"God is a neutral observer in the affairs of man," the Vatican has stated. "Man cannot march into war and assume God will be at his side." The Pope had called for "common efforts to spare humanity another dramatic conflict." He said war is "always a defeat for humanity."
To whom do we listen? And those to whom we are listening: to what are they listening?
Whatever the view, the Iraq situation has led to very difficult fruits. There are the tens of thousands of civilians dead (these we tend to forget); the death toll of Americans has topped 2,000; there are new antagonisms; the cost has been more than $200 billion; and indeed the focus on Iraq (and the distraction of Cindy Sheehan) may have figured into the perplexing response to Katrina.
Now the president has faced the further distraction of charges, right or wrong, that the war sapped National Guardsmen who could have been used in the disasters and that the war led to the uproar over the CIA leak, which has threatened top officials with indictment.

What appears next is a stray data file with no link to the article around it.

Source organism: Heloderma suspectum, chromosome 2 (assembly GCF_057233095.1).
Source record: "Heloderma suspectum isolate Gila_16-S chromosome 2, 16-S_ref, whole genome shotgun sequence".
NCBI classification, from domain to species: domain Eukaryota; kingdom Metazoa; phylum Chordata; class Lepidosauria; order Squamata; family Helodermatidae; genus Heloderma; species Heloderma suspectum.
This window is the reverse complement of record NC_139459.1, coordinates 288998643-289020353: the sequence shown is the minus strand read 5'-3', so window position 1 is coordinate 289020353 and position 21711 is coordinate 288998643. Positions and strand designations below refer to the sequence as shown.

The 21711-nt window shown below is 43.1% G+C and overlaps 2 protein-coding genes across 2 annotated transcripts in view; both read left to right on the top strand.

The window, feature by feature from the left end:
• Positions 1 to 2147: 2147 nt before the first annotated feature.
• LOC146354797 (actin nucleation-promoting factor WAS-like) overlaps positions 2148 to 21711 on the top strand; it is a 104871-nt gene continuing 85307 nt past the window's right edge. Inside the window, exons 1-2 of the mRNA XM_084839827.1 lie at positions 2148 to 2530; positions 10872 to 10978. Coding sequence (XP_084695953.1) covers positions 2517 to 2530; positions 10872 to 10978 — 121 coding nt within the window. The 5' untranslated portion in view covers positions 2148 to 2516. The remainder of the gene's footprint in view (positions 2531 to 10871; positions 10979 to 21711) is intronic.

We'll let the pundits sort all of that out.
This is not to criticize the president; we don't do that here; but it is to request prayers for his spiritual clarity. It is also to ask prayers for his protection. We sense he needs this. He is a man who like the rest of us struggles to be a Christian in a world of confusion and in a place where there is spiritual battling in high places (Ephesians 6:12), places invisible to the world of politics.